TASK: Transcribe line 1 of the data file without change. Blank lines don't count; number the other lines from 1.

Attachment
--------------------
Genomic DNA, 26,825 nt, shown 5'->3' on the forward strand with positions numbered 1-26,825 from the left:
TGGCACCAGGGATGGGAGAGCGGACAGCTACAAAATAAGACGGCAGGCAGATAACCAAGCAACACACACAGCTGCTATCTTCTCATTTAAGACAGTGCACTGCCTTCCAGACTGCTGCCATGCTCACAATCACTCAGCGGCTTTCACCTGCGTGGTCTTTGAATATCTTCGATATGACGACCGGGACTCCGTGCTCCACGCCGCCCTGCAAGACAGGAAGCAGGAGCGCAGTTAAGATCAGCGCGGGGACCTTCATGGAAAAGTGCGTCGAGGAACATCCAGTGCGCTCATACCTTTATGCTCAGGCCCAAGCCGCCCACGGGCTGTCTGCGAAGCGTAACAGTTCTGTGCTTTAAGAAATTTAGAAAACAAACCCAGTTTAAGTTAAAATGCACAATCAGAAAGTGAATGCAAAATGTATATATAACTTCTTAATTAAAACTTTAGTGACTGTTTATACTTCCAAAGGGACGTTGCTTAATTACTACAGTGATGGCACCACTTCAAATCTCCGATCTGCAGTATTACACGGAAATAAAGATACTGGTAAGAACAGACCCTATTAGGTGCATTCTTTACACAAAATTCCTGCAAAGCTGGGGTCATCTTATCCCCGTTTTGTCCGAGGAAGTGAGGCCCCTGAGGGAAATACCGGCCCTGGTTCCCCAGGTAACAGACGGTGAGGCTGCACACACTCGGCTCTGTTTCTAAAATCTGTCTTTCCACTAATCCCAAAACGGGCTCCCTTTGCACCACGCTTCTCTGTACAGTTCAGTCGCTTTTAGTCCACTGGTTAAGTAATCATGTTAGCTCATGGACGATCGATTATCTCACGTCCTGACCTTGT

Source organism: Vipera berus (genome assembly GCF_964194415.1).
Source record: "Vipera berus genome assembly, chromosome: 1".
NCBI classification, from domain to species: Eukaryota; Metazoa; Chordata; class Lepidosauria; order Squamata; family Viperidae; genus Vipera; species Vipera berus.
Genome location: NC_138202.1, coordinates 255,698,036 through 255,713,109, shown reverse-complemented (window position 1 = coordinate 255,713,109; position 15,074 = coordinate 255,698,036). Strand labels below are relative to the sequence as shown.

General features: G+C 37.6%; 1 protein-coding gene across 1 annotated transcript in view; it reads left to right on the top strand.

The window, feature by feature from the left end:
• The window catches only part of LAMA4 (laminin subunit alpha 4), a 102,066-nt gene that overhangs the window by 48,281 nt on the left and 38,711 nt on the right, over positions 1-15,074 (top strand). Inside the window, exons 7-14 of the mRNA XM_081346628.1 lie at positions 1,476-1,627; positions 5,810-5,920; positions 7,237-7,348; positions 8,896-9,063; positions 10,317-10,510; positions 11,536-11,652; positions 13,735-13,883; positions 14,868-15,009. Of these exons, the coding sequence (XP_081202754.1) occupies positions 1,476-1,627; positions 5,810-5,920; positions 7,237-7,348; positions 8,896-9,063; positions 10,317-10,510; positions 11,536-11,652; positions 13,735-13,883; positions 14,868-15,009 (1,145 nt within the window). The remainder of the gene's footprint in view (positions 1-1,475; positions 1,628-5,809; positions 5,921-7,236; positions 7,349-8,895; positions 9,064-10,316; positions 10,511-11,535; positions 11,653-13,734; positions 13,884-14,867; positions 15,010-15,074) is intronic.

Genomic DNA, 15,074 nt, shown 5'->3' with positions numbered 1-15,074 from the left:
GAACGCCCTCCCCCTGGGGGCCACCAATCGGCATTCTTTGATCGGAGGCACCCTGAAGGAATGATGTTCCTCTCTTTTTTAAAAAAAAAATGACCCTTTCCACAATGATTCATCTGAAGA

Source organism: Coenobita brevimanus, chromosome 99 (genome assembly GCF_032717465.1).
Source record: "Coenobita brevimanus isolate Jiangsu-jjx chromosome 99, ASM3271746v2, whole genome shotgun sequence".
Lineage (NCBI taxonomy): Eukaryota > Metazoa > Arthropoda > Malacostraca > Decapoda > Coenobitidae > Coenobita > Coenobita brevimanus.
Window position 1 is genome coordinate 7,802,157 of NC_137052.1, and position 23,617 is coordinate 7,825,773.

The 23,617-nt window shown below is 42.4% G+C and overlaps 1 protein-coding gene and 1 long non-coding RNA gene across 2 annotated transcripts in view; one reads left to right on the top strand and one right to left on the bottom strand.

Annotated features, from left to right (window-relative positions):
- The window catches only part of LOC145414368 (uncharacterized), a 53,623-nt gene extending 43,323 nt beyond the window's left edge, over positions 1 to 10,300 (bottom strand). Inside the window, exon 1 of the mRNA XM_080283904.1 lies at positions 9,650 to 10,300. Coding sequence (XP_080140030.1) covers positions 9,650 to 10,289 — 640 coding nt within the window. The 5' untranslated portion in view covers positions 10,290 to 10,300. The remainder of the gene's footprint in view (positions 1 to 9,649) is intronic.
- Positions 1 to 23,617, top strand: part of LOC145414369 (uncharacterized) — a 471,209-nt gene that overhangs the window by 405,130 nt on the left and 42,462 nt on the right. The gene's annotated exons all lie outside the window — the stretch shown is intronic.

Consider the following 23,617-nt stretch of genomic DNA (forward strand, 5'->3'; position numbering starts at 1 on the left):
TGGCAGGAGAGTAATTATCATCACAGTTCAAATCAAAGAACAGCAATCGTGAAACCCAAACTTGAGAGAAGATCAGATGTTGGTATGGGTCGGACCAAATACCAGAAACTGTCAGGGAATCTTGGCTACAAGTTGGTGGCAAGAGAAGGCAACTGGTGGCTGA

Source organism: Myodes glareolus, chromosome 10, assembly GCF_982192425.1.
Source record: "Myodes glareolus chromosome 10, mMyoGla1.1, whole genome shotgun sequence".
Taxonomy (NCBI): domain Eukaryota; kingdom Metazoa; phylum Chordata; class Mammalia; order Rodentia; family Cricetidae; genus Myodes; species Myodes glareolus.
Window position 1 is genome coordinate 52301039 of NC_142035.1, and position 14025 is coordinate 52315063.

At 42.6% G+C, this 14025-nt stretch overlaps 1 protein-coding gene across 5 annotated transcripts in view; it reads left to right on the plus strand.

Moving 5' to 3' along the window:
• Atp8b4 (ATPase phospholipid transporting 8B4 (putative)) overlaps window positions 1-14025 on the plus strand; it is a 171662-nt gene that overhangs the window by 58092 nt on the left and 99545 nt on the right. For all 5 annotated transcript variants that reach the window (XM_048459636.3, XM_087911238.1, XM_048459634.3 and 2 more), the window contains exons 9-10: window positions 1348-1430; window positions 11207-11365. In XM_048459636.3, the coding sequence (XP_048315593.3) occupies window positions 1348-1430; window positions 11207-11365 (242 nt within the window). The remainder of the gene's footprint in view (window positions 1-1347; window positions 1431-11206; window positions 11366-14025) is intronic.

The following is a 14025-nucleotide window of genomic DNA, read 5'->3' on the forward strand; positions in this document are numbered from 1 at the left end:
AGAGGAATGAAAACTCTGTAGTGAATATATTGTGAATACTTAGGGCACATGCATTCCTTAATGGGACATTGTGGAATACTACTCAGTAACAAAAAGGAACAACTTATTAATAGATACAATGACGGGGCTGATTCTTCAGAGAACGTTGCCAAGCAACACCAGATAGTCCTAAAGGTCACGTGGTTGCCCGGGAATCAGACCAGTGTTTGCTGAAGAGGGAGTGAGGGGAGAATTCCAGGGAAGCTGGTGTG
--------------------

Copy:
Genomic DNA, 26,825 nt, shown 5'->3' on the forward strand with positions numbered 1-26,825 from the left: